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  1. Scott Rettberg

    A native of the Chicago area, Scott Rettberg is professor of digital culture in the department of linguistic, literary and aesthetic studies at the University of Bergen, Norway. Rettberg is the author or co-author of novel-length works of electronic literature including The Unknown, Kind of Blue, and Implementation. His work has been exhibited online and at art venues, including the Beall Center in Irvine California, the Slought Foundation in Philadelphia, and The Krannert Art Museum at the University of Illinois. Rettberg is the cofounder and served as the first executive director of the non-profit Electronic Literature Organization, where he directed major projects funded by the Ford Foundation and the Rockefeller Foundation. Rettberg is currently the Project Leader of the HERA-funded collaborative research project ELMCIP: Electronic Literature as a Model of Creativity and Innovation in Practice.

    Scott Rettberg - 28.07.2010 - 15:09

  2. Electronic Literature Organization

    The Electronic Literature Organization was founded in 1999 to foster and promote the reading, writing, teaching, and understanding of literature as it develops and persists in a changing digital environment. A 501c(3) non-profit organization, the ELO includes writers, artists, teachers, scholars, and developers.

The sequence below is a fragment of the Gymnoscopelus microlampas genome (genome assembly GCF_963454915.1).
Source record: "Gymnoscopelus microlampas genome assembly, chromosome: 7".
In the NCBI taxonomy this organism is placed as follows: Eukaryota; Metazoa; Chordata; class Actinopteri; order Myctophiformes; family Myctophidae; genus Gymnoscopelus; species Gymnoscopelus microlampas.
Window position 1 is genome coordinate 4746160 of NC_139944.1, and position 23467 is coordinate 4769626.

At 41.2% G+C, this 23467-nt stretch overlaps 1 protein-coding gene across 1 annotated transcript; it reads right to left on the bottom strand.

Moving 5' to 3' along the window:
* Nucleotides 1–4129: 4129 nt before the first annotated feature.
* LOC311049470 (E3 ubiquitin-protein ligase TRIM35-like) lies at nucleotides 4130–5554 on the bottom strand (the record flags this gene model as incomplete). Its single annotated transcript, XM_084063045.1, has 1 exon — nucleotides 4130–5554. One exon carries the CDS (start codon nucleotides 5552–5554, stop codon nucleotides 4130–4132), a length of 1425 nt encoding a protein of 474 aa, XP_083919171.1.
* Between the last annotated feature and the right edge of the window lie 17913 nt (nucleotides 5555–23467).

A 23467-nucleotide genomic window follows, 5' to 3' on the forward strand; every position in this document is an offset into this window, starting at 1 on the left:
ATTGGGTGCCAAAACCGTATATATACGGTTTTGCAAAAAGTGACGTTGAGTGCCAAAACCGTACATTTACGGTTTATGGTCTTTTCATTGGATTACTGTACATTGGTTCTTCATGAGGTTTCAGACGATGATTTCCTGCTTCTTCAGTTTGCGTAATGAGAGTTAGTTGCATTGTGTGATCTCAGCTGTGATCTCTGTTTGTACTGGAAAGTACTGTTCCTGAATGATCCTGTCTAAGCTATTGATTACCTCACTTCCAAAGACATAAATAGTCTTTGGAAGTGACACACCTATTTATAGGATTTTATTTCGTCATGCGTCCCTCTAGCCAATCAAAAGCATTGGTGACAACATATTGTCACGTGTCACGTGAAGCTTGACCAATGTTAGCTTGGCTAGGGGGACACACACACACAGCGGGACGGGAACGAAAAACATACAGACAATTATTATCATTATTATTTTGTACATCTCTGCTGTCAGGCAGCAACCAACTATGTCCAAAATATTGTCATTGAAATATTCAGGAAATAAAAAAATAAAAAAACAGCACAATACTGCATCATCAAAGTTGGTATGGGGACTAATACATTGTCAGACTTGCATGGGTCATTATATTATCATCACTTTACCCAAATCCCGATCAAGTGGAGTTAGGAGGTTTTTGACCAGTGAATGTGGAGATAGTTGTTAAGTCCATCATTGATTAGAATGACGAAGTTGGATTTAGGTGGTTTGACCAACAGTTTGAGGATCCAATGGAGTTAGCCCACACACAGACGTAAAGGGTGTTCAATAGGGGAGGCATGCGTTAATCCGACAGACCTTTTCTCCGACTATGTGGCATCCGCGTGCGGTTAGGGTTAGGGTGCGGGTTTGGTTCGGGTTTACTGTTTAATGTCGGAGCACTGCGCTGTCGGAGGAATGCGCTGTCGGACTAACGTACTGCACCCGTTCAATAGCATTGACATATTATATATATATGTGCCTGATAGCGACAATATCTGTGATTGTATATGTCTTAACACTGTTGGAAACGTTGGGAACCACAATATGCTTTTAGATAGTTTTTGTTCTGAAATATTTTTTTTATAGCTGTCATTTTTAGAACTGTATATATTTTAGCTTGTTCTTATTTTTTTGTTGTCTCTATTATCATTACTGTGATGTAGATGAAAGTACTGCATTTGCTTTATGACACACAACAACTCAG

Scott Rettberg - 06.09.2010 - 16:03

  3. Andrew Michael Roberts

    Andrew Michael Roberts is Professor of Modern Literature in the School of Humanities at the University of Dundee. He is Principal Investigator for the AHRC Beyond Text project, ‘Poetry Beyond Text: Vision, Text and Cognition’. His books include Conrad and Masculinity (Palgrave, 2000), Geoffrey Hill (Northcote House, 2004) and (with Jonathan Allison) Poetry and Contemporary Culture: the Question of Value (Edinburgh University Press, 2002). A book entitled Poetry & Ethics is forthcoming with Liverpool University Press., and he is currently working on a book on digital poetry for Salt Publishers.

    Elisabeth Nesheim - 12.09.2010 - 18:24

  4. David M. Berry

    David M. Berry, born 1972, is a Lecturer in Media and Communication in the Department of Political and Cultural Studies at Swansea University. He has published on intellectual property rights, ‘copyleft’ and open-source software, Art and creativity, and the politics of code. His book Copy, Rip, Burn: The Politics of Copyleft and Open Source was published by Pluto Press in 2008. His next monograph is titled Philosophy of Software: Code and Mediation in the Digital Age and will be published by Palgrave Macmillan in 2011.

    Elisabeth Nesheim - 12.09.2010 - 18:29

  5. Anders Sundnes Løvlie

    Anders Sundnes Løvlie is a Research Fellow and a PhD Student at the University of Oslo. His research focuses on locative literature and user participation. The 'textopia' project investigates the relationship between literary texts and places, through a system which makes it possible to place literary texts on a map and let users walk through the city and listen to texts which talk about the places they walk by. Løvlie has also published research on the rhetoric and aesthetics of computer games.

    Elisabeth Nesheim - 12.09.2010 - 18:35

  6. Eric Dean Rasmussen

    Eric Dean Rasmussen is associate professor of English literature in the Department of Cultural Studies and Languages at the University of Stavanger, where he teaches in the English section and the program in Literacy Studies. He is also senior editor for the journal ebr (Electronic Book Review).